“A commission for countering extremism will be established to support the government in stamping out extremist ideology in all its forms, both across society and on the internet, so it is denied a safe space to spread,” the Queen announced in her speech this week to the assembled Commons and Lords and the State Opening of Parliament. And following the recent spate of terrorist atrocities in Manchester and across London, there is manifest virtue in the proposal. But there is also danger. Everyone knows that the real problem is Islamic extremism (aka Islamism), but for every 50 of those attacks we seem to get deflected by the odd ‘neo-Nazi’ stabbing of an MP to death, or a ‘right wing’ ploughing of a white van into a crowd of Muslims. It’s all extremism, so there must be absolute equivalence. Hence the government’s focus is not on Islamic extremism, but on extremist ideology “in all its forms”. That’s nice and equitable; less Islamophobic and prejudiced.
Alastair Campbell, former head of communications at No.10 (so by no means naive on the use of social media), tweeted this in the wake of the London Bridge attack, straight after a speech delivered by Theresa May in which she said Britain is too tolerant of Islamist ideology. His message was clear: Brexit and Jihad are derived from the same fount of extremism; supporters of both are extremists, if not terrorists; a mass political movement for democracy and sovereignty is no different from murderous suicide bombers and machete-wielding fanatics. If a newspaper thinks differently from Alastair Campbell on the subject of Brexit, it is jihadist.
He deleted this two hours later, saying: “Previous tweet deleted. Agreed it was over the top. But was genuinely angry at Mrs May’s speech which was highly political and ill judged.”
So his rage clouded his judgment.
He isn’t alone, of course:
Paddy Ashdown, former leader of the Liberal Democrats, believes that Brexit-supporting Conservatives are basically Nazis, and there ought to be no place for such right-wing extremism in our tolerant, respectful liberal democracy. Lord Ashdown has not repented of this tweet: he meant it and still means it. If you think differently from him, you are murdering six million Jews.
Intelligent and thoughtful ‘right-wing’ journalists and authors such as Douglas Murray and Melanie Phillips are routinely demonised by the ‘love must overcome hate’ community. Speaking on the BBC, Miqdaad Versi, a spokesman for the Muslim Council of Britain, called Murray a ‘hate preacher’ who should not be allowed to speak in public; there is no place for such Islamophobe extremists on the BBC. The BBC then went on to interview Massoud Shadjareh of the Islamic Human Rights Commission. He, too, called Murray (along with Maajid Nawaz) a ‘hate preacher’ who must be silenced. Neither was in the studio to defend themselves against the defamation: Murray was given no right of reply.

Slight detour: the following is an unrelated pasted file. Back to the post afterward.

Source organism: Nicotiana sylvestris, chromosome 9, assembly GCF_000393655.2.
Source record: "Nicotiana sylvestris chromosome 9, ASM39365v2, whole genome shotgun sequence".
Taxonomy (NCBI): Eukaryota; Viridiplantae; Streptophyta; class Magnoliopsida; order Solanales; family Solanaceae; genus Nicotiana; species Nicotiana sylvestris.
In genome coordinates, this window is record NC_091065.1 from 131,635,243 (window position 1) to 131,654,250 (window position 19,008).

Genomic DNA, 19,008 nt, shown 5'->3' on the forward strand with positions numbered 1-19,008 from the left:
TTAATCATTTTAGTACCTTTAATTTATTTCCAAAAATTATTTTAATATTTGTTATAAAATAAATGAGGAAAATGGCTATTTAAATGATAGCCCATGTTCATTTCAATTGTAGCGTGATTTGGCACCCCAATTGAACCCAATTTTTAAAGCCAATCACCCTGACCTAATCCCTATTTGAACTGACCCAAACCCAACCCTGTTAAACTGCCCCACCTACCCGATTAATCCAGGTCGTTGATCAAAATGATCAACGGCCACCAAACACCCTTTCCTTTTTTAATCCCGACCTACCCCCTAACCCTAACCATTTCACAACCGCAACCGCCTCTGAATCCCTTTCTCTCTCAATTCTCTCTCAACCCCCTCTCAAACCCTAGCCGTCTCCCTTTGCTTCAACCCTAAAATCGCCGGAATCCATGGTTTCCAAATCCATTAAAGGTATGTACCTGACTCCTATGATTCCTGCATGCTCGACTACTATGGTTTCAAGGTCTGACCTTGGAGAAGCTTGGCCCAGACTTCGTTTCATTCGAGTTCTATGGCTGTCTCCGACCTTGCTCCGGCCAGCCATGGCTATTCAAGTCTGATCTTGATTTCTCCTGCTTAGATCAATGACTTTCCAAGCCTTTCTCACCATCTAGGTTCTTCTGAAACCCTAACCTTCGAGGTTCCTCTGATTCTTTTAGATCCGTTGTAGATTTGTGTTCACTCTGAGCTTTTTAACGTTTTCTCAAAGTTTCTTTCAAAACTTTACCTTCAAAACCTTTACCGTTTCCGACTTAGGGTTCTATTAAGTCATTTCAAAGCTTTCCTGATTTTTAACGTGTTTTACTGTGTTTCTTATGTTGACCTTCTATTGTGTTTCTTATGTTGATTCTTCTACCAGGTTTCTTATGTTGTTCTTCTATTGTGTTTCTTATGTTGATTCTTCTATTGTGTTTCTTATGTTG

The BBC subsequently apologised for the slander.
But in the hours, days or weeks and months between an allegation of extremism and the retraction (or tortuous libel action through the courts), the smear of ‘hate preacher’ and ‘far-right extremist’ has been trumpeted by Mehdi Hasan and RT’d around the world thousands of times. The sharing caring left is attempting to shut down all rational analysis of the most pressing disputes of the age. You can be pro-LGBT rights, pro-drug decriminalisation, pro-women’s rights, pro-minority rights and classically liberal on pretty much everything, but if you feel that immigration is too high or there’s a problem within Islam, you’re a xenophobe and Islamophobe. And if you dare articulate your views publicly, you’re a right-wing supremacist hate preacher and extremist.
And the government is intent on stamping out extremist ideology in all its forms.
Yet the Christian vocation is to be radical for Jesus: all true Christians are extremists, for the gospel of Christ is extreme; the wages of sin is offensive.
Theresa May has form which ought to concern us greatly, from her proposed Investigatory Powers Bill to her impulse to establish a National Register of Faith Leaders. The state orthodoxy of ‘British values‘ is likely to form the basis of the definitional touchstone by which extremist ideology is discerned, and so anything that is judged to be ‘intolerant’ or ‘disrespectful’ becomes extremist, no matter how peaceful and moderate the author or speaker may be.
Some mosques and madrassas are clearly a problem, but to mitigate allegations of Islamophobia Sunday schools must also be inspected, and any which teach that marriage is between a man and a woman will be judged extremist and shut down, for this is as bad as jihad. Churches which exercise discrimination “veiled as religious conservatism” are manifestly anti-equalities and so extremist and will be shut down. If you think abortion is murder, you’re misogynist and extremist. If you think homosexuality is a sin, you’re a homophobe and extremist. If you think Jesus is the only path to salvation, you’re a bigot and extremist. If you think Islam needs to address Islamism, you’re racist and extremist. The zeitgeist is tolerance, respect, salvific multifaith ecumenism and moral relativity. If you transgress this new infallible orthodoxy, someone somewhere will shriek ‘hate’, the police will descend, interrogate the offender and log the ‘hate crime’ with zeal. It is happening already.
One man’s incisive reasoning is another woman’s ‘hate’. One man’s extremism is another man’s orthodox belief. Subjectivity reigns: perception is all. You cannot both stamp out extremist ideology in all its forms and sustain freedom of religion: one must give way to the other. The path is set. It is time to put on the whole armour of God.